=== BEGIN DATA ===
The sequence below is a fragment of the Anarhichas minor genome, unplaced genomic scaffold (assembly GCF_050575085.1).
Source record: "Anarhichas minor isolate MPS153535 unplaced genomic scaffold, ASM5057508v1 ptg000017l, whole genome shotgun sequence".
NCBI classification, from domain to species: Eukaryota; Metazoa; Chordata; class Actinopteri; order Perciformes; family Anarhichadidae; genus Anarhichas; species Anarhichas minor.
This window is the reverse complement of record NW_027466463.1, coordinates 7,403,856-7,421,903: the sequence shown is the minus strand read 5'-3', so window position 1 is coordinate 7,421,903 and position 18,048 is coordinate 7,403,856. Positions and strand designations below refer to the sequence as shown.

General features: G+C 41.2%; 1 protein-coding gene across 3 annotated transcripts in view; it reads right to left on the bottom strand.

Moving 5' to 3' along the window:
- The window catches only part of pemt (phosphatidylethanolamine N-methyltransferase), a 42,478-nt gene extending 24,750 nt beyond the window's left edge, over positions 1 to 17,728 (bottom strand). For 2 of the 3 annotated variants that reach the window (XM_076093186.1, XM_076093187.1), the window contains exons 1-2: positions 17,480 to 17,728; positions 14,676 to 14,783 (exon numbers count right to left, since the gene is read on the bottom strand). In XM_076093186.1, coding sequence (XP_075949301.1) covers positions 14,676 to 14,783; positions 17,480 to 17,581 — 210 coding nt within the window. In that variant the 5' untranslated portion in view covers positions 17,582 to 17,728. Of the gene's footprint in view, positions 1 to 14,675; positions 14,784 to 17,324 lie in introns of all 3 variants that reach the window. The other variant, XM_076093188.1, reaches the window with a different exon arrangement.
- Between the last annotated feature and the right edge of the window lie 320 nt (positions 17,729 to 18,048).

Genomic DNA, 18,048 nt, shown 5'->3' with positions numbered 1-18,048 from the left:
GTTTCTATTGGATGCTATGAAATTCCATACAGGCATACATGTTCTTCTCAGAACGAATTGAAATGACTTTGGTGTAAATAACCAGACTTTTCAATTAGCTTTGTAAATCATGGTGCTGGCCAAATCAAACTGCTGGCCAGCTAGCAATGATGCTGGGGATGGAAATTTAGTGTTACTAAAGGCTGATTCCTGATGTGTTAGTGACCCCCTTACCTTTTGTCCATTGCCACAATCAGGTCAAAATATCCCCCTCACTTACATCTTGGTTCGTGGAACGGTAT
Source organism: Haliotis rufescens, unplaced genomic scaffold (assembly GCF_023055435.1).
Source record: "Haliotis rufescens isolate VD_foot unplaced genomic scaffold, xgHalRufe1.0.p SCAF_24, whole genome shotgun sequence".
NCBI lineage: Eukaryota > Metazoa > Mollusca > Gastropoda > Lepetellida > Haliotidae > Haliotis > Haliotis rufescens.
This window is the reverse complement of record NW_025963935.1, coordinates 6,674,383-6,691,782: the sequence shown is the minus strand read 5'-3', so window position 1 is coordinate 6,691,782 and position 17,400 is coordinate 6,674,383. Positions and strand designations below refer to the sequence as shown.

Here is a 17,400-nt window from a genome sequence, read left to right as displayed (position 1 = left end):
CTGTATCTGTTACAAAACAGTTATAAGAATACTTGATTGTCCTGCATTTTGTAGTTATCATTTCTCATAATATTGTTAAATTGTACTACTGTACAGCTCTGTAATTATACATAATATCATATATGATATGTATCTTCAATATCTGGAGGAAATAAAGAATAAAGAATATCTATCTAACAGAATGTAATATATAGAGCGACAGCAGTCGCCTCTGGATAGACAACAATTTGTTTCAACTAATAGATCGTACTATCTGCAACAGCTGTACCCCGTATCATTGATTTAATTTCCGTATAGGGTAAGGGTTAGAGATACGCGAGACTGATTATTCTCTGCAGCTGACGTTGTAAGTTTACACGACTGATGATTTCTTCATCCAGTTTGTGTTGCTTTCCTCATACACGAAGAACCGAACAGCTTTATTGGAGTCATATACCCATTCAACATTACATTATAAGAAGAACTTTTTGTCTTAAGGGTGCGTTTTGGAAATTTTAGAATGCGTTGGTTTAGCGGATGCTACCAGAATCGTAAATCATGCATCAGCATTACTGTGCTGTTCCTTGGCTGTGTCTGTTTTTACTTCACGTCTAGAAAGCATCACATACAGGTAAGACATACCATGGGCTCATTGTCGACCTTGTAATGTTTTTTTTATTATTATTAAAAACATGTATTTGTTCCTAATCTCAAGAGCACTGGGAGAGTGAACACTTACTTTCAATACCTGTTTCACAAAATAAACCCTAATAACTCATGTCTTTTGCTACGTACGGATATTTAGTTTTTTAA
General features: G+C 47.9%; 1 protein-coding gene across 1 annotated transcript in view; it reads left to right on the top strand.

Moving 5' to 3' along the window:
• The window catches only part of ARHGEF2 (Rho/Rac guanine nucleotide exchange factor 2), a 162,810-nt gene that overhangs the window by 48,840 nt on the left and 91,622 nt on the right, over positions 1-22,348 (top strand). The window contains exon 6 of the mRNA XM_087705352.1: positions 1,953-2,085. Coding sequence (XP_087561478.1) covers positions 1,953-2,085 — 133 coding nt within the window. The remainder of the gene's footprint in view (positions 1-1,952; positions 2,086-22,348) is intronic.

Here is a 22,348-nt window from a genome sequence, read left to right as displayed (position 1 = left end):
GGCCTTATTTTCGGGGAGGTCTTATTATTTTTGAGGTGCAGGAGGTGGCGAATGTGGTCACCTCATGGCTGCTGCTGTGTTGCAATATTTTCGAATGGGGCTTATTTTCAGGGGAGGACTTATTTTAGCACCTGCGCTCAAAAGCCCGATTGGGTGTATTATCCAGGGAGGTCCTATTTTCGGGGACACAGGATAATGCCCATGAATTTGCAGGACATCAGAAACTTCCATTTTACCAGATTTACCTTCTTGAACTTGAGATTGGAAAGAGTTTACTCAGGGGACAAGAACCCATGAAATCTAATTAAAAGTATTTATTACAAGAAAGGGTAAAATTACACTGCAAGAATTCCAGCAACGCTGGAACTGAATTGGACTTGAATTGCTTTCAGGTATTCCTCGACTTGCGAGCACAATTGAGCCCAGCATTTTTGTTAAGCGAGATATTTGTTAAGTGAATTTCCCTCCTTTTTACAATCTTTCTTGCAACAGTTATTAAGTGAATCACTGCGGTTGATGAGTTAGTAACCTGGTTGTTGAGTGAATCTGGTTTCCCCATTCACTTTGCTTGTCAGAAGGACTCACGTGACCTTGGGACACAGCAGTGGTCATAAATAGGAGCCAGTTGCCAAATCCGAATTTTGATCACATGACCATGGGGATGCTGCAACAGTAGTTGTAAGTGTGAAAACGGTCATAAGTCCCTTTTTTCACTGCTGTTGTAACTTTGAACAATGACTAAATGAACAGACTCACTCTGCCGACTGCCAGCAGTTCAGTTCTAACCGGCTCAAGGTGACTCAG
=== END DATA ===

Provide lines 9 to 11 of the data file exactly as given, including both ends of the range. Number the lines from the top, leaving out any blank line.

Genomic DNA, 18,048 nt, shown 5'->3' with positions numbered 1-18,048 from the left:
GTTTCTATTGGATGCTATGAAATTCCATACAGGCATACATGTTCTTCTCAGAACGAATTGAAATGACTTTGGTGTAAATAACCAGACTTTTCAATTAGCTTTGTAAATCATGGTGCTGGCCAAATCAAACTGCTGGCCAGCTAGCAATGATGCTGGGGATGGAAATTTAGTGTTACTAAAGGCTGATTCCTGATGTGTTAGTGACCCCCTTACCTTTTGTCCATTGCCACAATCAGGTCAAAATATCCCCCTCACTTACATCTTGGTTCGTGGAACGGTAT
Source organism: Haliotis rufescens, unplaced genomic scaffold (assembly GCF_023055435.1).